As 2014 draws to an end, the ruble tumbles, and no end to the Ukraine adventures seems in sight, President Vladimir Putin seem to be in a bind and out of ideas. He looks to history for both inspiration and legitimacy, though, so raising the shades of three past Russian greats may help present him with options for the future — but also highlight the risks of the present.
First, let us invoke Pyotr Stolypin, prime minister from 1906 to 1911. Putin has praised his "unbending will" and his "personal courage and a willingness to load himself with the entire burden of responsibility for the state of the country." Stolypin led the repression of the 1905 Revolution with ferocity and efficiency, but was a visionary leader who saw that tsarist Russia's Achilles heel was its backward economy, especially its stagnant, communal agriculture.
He set out to create a new class of yeoman farmer, a middle class that could bring greater efficiency to the countryside and in the process become the state's allies and defenders among the peasants.
Of course, Stolypin's "wager on the strong" created more impoverished losers in the peasantry than forward-thinking winners and undermined the residual power of the country gentry. His reforms were bogged down by bureaucratic resistance and peasant resentments, and he was assassinated, possibly even with the foreknowledge of the tsar. His grand designs came to nothing.
So what might Putin's "Stolypin idea" be? In his undistinguished state of the nation speech, he spoke of the need to revive small businesses, which might indeed help address some of the manifest failings of the Russian economy and reassure an increasingly frustrated middle class.
But that "wager on the entrepreneurial" requires much more than just kind words. It needs a thorough revision of the legal framework for small businesses: an end to the parasitic practices of inspectors and bureaucratic gatekeepers, courts willing and able to protect private property, and banks willing to lend.
It would quietly but radically take away the power, perks and illegal but widespread earning opportunities of a wide swathe of the lesser elite. This would be no more popular that Stolypin's reforms, and perhaps no more successful.
So maybe instead we should look to Peter the Great, Russia's ruler from 1682 to 1725, another ruler with whom Putin certainly sees some parallel. Peter was a man of indefatigable energy, boundless ambition and passionately modernizing impulses. Peter built Putin's home city of St. Petersburg, a mega-project like that of Olympic venue Sochi. He crushed risings and coups with ruthless vigor, founded the Russian navy and fought traditional enemies the Swedes to a standstill.
Visionary, to be sure, but how great a model for Putin? His ideas of reform and modernization looked to the West for inspiration. Peter himself traveled to Holland and England to learn their skills and ways, importing specialists and ideas alike. He even made the boyars cut off their luxurious facial hair to look more Western, or pay a special beard tax.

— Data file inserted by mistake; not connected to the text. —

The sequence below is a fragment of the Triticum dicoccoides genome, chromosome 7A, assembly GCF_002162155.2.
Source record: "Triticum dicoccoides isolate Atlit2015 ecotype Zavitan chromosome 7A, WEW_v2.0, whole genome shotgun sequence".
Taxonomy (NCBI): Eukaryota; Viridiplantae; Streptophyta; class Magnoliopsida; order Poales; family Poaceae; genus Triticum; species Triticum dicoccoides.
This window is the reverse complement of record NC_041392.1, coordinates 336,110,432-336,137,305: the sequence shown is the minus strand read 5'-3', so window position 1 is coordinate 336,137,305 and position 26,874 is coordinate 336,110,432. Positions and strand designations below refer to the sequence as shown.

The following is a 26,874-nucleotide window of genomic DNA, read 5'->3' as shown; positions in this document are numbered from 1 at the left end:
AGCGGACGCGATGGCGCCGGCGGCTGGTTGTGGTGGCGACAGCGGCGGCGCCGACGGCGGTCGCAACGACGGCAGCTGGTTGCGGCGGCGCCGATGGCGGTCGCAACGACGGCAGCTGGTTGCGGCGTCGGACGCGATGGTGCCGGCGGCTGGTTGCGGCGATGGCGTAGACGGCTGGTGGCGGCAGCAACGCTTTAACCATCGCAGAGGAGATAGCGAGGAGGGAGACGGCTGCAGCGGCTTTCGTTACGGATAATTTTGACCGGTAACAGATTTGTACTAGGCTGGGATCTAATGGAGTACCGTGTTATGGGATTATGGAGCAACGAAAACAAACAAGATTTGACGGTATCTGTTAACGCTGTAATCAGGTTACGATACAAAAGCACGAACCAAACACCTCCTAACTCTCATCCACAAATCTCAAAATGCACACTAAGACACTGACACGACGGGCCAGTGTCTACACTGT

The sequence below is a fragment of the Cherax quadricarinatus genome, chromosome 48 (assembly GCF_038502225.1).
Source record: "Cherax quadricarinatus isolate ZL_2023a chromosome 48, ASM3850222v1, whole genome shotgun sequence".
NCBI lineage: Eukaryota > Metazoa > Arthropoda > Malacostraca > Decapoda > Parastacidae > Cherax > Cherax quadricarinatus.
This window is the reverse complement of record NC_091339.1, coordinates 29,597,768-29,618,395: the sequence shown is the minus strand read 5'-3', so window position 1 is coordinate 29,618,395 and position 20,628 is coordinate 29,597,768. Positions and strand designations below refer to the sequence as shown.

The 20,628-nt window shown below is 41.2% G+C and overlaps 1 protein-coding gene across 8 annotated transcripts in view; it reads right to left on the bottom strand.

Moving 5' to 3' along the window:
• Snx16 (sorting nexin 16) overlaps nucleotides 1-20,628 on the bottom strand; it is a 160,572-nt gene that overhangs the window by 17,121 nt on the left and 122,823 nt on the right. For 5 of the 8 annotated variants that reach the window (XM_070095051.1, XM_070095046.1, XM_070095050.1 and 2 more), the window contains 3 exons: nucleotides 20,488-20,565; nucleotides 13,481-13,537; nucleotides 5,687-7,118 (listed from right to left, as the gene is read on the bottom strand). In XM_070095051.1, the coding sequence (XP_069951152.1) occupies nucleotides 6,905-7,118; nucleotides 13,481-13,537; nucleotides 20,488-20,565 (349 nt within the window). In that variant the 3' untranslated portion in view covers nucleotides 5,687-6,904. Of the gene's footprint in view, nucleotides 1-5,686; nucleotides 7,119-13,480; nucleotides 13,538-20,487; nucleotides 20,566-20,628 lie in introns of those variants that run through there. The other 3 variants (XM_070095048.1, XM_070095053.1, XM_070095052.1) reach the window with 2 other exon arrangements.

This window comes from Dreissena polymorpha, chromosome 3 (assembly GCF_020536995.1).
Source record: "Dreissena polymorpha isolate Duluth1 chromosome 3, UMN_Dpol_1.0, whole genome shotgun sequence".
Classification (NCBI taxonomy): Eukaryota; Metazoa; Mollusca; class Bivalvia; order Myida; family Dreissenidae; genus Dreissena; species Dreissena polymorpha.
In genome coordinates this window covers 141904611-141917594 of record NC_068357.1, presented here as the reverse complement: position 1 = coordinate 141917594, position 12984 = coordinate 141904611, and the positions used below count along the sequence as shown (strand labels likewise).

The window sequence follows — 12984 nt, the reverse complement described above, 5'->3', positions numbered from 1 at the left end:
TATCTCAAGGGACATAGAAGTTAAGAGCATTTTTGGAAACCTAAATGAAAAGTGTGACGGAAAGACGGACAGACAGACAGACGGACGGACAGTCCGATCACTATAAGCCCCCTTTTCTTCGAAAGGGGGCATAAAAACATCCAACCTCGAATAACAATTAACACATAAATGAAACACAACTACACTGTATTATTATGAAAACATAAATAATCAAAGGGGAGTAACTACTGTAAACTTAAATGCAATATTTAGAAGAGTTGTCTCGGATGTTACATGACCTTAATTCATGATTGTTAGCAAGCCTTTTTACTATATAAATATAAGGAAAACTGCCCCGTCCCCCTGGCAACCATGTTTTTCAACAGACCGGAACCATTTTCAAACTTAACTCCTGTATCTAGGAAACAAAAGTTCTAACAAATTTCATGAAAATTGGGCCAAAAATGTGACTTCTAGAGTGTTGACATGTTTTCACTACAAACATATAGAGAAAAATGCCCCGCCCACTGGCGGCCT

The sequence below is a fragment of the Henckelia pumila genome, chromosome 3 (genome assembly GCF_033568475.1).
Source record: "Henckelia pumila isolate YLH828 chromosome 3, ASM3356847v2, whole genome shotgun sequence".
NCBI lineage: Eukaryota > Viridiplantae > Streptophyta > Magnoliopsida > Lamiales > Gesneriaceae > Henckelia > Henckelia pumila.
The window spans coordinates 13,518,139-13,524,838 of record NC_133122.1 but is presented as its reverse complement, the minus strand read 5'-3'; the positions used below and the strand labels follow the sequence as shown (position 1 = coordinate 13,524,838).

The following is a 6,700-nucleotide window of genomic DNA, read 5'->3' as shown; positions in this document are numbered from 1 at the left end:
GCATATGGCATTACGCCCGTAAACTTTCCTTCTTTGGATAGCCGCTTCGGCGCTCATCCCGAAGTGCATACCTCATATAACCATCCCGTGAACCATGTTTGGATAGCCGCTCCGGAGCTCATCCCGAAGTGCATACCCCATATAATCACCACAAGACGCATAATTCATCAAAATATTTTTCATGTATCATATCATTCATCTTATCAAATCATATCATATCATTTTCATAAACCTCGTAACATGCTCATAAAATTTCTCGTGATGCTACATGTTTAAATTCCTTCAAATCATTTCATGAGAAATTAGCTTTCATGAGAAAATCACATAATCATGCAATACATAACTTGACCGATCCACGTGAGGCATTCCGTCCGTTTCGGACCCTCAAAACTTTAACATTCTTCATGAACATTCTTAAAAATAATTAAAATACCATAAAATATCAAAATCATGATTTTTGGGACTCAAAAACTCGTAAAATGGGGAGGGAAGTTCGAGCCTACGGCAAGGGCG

This sounds like the very opposite of Putin's campaign to preserve Russian culture from creeping Westernization. If anything, it is closer to the kind of "third way" associated with Prime Minister Dmitry Medvedev.
Finally, then, how about Ivan I, prince of Moscow between 1325 and 1340? He was the architect of the "gathering of the Russian lands" as the fragmented principalities of the Rus people progressively came under Moscow's rule, a medieval creation of the "power vertical" that sounds close to Putin's heart now that Crimea is back in the fold and Novorossia is in play.
How did Ivan accomplish this? Ah, there's the rub. His nickname was Kalita, "moneybags," and perhaps the main reason for his wealth — which allowed him to buy land, influence over impoverished neighbors and fighting men alike — was his close relationship with the Mongols, who had conquered the Russians the century before. In short, he was their prime agent, tax collector and all-round local agent and crony.
Putin clearly would like to "gather the Soviet lands" — or at least part of them — back under Moscow's control, but in the current circumstances where can he find the resources for such empire-building? Again, the answer would be to the east. But Beijing is no more altruistic than the great khans, as we saw in recent gas deals in which the Chinese, knowing Putin needed a deal, drove very hard bargains indeed.
For them to bankroll Putin's new imperial project, they would have to gain at least as much from the relationship. Would Putin really be willing to acquire regional hegemony if the price were falling under China's continental hegemony?
A lack of serious reform risks dooming Russia to a gradual, shabby decline. But every reform carries costs: the risk of a backlash from the masses and the elite, the need to abandon his nationalist vision or, even, the horror of subordination to an outside power. In short, history offers Putin many options but few comforts.